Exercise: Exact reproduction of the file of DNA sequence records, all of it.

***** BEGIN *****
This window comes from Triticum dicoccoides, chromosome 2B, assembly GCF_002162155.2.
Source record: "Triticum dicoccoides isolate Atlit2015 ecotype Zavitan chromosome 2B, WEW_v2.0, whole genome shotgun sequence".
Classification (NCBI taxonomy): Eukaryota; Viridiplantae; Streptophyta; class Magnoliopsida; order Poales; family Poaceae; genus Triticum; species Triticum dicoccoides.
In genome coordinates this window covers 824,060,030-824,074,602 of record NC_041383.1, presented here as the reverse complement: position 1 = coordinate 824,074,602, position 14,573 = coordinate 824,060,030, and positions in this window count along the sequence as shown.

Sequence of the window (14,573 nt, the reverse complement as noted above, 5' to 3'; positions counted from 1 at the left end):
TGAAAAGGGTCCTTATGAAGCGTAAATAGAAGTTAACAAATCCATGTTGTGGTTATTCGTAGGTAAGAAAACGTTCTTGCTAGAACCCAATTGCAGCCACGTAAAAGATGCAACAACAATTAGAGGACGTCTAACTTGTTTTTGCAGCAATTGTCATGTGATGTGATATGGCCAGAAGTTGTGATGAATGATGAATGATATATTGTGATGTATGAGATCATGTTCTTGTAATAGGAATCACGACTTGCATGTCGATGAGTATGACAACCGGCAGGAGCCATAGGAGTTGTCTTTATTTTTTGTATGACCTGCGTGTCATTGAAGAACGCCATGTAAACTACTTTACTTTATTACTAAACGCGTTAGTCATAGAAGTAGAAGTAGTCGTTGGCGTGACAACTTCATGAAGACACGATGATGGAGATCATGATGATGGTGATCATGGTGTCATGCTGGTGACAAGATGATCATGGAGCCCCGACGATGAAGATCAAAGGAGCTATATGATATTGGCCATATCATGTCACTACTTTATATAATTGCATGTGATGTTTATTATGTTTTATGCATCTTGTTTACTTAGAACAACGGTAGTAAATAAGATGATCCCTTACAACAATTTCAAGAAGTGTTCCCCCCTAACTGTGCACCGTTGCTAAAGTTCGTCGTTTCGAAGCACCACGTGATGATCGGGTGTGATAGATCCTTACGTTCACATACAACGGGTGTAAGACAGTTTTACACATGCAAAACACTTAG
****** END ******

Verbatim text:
This window comes from Triticum dicoccoides, chromosome 2B, assembly GCF_002162155.2.
Source record: "Triticum dicoccoides isolate Atlit2015 ecotype Zavitan chromosome 2B, WEW_v2.0, whole genome shotgun sequence".
Classification (NCBI taxonomy): Eukaryota; Viridiplantae; Streptophyta; class Magnoliopsida; order Poales; family Poaceae; genus Triticum; species Triticum dicoccoides.
In genome coordinates this window covers 824,060,030-824,074,602 of record NC_041383.1, presented here as the reverse complement: position 1 = coordinate 824,074,602, position 14,573 = coordinate 824,060,030, and positions in this window count along the sequence as shown.

Sequence of the window (14,573 nt, the reverse complement as noted above, 5' to 3'; positions counted from 1 at the left end):
TGAAAAGGGTCCTTATGAAGCGTAAATAGAAGTTAACAAATCCATGTTGTGGTTATTCGTAGGTAAGAAAACGTTCTTGCTAGAACCCAATTGCAGCCACGTAAAAGATGCAACAACAATTAGAGGACGTCTAACTTGTTTTTGCAGCAATTGTCATGTGATGTGATATGGCCAGAAGTTGTGATGAATGATGAATGATATATTGTGATGTATGAGATCATGTTCTTGTAATAGGAATCACGACTTGCATGTCGATGAGTATGACAACCGGCAGGAGCCATAGGAGTTGTCTTTATTTTTTGTATGACCTGCGTGTCATTGAAGAACGCCATGTAAACTACTTTACTTTATTACTAAACGCGTTAGTCATAGAAGTAGAAGTAGTCGTTGGCGTGACAACTTCATGAAGACACGATGATGGAGATCATGATGATGGTGATCATGGTGTCATGCTGGTGACAAGATGATCATGGAGCCCCGACGATGAAGATCAAAGGAGCTATATGATATTGGCCATATCATGTCACTACTTTATATAATTGCATGTGATGTTTATTATGTTTTATGCATCTTGTTTACTTAGAACAACGGTAGTAAATAAGATGATCCCTTACAACAATTTCAAGAAGTGTTCCCCCCTAACTGTGCACCGTTGCTAAAGTTCGTCGTTTCGAAGCACCACGTGATGATCGGGTGTGATAGATCCTTACGTTCACATACAACGGGTGTAAGACAGTTTTACACATGCAAAACACTTAG